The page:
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Las Vegas Special Caucus, Marred By Confusion, Gives Ron Paul Win

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LAS VEGAS CAUCUS
A caucus participant hands an extra ballot back to a caucus chairman during a Republican caucus meeting, Saturday, Feb. 4, 2012, in Las Vegas. (AP Photo/Julie Jacobson) | AP

LAS VEGAS -- Angry Ron Paul supporters overtook a special caucus Saturday night for religious voters who honor the Sabbath, prompting long lines, frantic GOP officials and voter fraud complaints.

The Las Vegas caucus was supposed to start hours after the rest of the state concluded its Republican presidential caucuses. But party officials were still frantically trying to sign in voters an hour after it was scheduled to start, further delaying election results from Nevada's most populous county.

Part of the trouble was some Paul supporters told voters they could show up for the late-night caucus at a suburban Jewish private school for whatever reason. But voters could only participate if they signed a declaration affirming that they couldn't vote during the regular morning caucuses because of their faith.

Most supporters signed the declaration without hesitation, after confirming to an Associated Press reporter that they had missed the earlier caucuses for other reasons.

Stay-at-home mother Cindy Koogler, 33, said she tried to vote in the morning, but was turned away after arriving an hour late because she was caring for her young son. A Paul supporter told her about the Saturday night caucus.

"When you have a kid and he's in the middle of potty-training, you can't take him with you," she said of the morning vote.

Koogler said she signed the declaration saying she was a religious voter and was not questioned.

But one Paul supporter refused to go along with the ruse, saying Republican leaders were encouraging voters to perjure themselves and refusing to move from the head of the line as Jewish rabbis, families with young children and elderly voters patiently waited in line behind him to be allowed into the caucus location.

"People are lying as they are walking in," the protester, high school teacher Stephen Melancon, yelled at organizers. "You are setting them up to lie."

Clark County GOP chair David Gibbs said he wasn't sure how officials would address the voters who weren't actually there because of the Sabbath, adding that it was up to each person to tell the truth.

"They have to make that decision for themselves when they sign it," Gibbs said.

The Paul surge paid off. He won the special caucus with 183 votes. Romney came in second with 61, Gingrich had 57 and Santorum had 16 votes.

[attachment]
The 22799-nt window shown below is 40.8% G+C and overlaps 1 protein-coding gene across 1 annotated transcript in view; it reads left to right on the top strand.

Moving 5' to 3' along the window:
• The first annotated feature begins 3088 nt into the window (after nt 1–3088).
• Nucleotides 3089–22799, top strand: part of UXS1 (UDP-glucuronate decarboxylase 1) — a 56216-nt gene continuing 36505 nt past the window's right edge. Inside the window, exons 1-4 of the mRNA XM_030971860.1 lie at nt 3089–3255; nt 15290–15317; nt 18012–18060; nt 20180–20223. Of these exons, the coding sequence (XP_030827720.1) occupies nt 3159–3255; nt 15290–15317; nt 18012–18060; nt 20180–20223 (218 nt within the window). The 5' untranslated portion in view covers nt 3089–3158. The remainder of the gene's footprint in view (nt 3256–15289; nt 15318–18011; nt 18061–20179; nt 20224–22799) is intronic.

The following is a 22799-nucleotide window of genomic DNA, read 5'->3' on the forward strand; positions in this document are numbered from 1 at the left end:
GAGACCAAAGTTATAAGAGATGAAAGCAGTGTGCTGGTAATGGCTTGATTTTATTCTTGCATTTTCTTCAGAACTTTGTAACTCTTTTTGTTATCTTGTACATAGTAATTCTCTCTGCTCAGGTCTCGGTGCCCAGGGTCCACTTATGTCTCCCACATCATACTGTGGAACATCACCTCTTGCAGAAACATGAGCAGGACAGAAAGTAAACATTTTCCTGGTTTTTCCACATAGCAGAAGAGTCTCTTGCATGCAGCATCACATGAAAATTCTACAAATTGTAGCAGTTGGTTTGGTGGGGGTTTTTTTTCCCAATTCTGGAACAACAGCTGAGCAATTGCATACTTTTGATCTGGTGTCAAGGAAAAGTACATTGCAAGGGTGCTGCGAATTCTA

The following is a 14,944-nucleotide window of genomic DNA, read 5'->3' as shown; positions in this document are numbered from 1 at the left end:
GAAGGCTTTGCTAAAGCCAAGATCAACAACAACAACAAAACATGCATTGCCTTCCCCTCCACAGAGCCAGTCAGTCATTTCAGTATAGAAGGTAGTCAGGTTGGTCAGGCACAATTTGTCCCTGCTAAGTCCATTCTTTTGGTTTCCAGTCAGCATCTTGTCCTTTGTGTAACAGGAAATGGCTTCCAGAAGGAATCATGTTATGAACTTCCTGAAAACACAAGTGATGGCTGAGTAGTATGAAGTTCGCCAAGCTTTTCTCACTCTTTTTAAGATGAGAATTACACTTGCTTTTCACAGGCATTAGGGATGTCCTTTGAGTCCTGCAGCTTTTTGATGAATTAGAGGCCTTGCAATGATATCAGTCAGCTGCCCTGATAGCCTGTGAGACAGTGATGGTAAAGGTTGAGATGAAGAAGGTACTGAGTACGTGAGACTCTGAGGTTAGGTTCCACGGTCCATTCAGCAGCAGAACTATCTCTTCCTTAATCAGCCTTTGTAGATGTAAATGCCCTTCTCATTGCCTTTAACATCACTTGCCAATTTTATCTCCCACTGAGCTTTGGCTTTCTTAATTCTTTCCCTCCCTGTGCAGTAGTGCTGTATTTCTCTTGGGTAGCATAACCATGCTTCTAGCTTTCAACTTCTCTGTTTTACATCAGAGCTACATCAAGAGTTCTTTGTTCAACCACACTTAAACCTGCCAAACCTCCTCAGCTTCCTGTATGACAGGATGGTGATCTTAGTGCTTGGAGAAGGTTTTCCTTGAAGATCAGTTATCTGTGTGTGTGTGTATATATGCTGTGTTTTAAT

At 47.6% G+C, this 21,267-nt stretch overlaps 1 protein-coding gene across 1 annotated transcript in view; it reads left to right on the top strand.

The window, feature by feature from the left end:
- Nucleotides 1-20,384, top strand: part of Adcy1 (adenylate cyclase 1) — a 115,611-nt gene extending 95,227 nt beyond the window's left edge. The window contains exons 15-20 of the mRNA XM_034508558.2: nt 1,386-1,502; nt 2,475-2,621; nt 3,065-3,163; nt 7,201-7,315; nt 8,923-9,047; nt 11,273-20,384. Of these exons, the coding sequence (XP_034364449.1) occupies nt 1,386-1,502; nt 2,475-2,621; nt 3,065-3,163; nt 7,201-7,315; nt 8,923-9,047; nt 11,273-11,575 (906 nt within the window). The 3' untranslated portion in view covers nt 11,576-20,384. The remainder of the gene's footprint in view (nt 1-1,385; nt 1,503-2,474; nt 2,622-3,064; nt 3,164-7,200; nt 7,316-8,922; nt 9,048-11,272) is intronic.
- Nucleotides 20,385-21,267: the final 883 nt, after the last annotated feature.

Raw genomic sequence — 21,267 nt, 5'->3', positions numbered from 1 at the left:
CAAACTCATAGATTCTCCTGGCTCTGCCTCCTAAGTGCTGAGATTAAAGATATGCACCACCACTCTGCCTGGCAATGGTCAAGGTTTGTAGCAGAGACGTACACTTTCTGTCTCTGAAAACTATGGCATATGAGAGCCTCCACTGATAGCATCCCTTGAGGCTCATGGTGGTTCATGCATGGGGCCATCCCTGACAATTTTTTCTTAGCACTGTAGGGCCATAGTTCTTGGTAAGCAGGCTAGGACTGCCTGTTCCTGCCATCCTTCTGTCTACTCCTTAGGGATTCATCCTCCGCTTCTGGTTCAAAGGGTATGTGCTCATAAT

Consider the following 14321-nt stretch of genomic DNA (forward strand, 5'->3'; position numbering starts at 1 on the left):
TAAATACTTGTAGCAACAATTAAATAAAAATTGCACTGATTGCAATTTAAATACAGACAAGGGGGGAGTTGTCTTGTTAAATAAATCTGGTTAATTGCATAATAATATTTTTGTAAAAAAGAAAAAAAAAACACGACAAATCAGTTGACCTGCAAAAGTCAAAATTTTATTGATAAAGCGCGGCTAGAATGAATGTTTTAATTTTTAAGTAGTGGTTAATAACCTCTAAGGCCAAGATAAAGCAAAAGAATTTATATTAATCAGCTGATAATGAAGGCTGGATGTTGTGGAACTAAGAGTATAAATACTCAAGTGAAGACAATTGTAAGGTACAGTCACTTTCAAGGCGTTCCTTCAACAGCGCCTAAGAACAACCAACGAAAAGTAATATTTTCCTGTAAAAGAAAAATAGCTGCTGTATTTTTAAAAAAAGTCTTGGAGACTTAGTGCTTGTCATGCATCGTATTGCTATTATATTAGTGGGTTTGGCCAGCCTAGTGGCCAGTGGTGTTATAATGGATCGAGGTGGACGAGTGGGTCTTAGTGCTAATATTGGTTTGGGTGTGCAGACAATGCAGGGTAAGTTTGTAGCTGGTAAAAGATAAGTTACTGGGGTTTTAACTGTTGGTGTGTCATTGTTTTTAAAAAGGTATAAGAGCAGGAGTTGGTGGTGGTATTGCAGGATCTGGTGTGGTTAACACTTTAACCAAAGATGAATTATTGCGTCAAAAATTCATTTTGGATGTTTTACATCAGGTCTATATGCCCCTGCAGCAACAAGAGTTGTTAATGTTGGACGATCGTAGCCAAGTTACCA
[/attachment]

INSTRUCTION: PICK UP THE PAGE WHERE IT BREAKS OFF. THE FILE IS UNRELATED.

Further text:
The unprecedented contest for religious voters who observe Saturday as a holy day was intended as a sign of inclusivity as Republicans court Jewish voters ahead of the November general election. But it also added to various delays in the release of the election results in Clark County, where most Nevada Republicans live, because local GOP officials refused to provide vote tallies until all ballots had been cast.

Adding to the intrigue was the fact that the school was founded by and named after casino titan and Jewish activist Sheldon Adelson, who has prolonged Newt Gingrich's struggling campaign by pumping $10 million into a pro-Gingrich super PAC. GOP officials said Adelson came up with the idea for the special caucus last month, but he denied it.

Adelson, who is not an orthodox Jew, sat at the front of the school auditorium where the vote was held with his wife, only days after his spokesman told reporters they would not attend the caucus because the couple could vote in the morning.

To fight off accusations of foul play, party officials asked voters to sign the declaration and essentially promise there would be no funny business. Campaign operatives for Mitt Romney and Paul had expressed concern in recent weeks that the alternative caucus would allow people to manipulate the election results by voting twice.

After the ballots were turned in, about hundred voters stayed and watched as Gibbs counted and added up the results. Many of them were Paul supporters, and they cheered each time his name was called indicating that he had won a vote.

A separate vote for religious voters is largely unheard of, but that's likely because many states provide alternative ballots for voters who can't make it on the official Election Day. For example, South Carolina also held its presidential nominating contest last month on a Saturday, but the state-run primary election allowed for absentee voting.

In Nevada, the caucuses are organized and overseen by party officials, not the government. Saturday morning was the only opportunity most Republicans had to cast ballots. Democrats in Nevada held their caucuses Jan. 21.

There are roughly 74,000 Nevadans who identify as Jewish, or 2.8 percent of the state, according to 2010 Census data. It's unclear how many of those people identify as Republican or observe the Sabbath.

The caucus served somewhat as a welcome party to Jewish voters ahead of the November general election. In recent months, Republicans have stressed that Jewish voters are unhappy with President Barack Obama's stance on Israel and the Middle East, and the GOP is eager to use that dissonance to attract new voters to their ticket.

Jewish voters, long considered a safe Democratic voting bloc, are increasingly leaning Republican, according to an analysis released this week by the Pew Forum on Religion and Public Life. It found that Jewish voters favored Democrats by a 36-point margin in 2011, compared with a 52-point margin in 2008.

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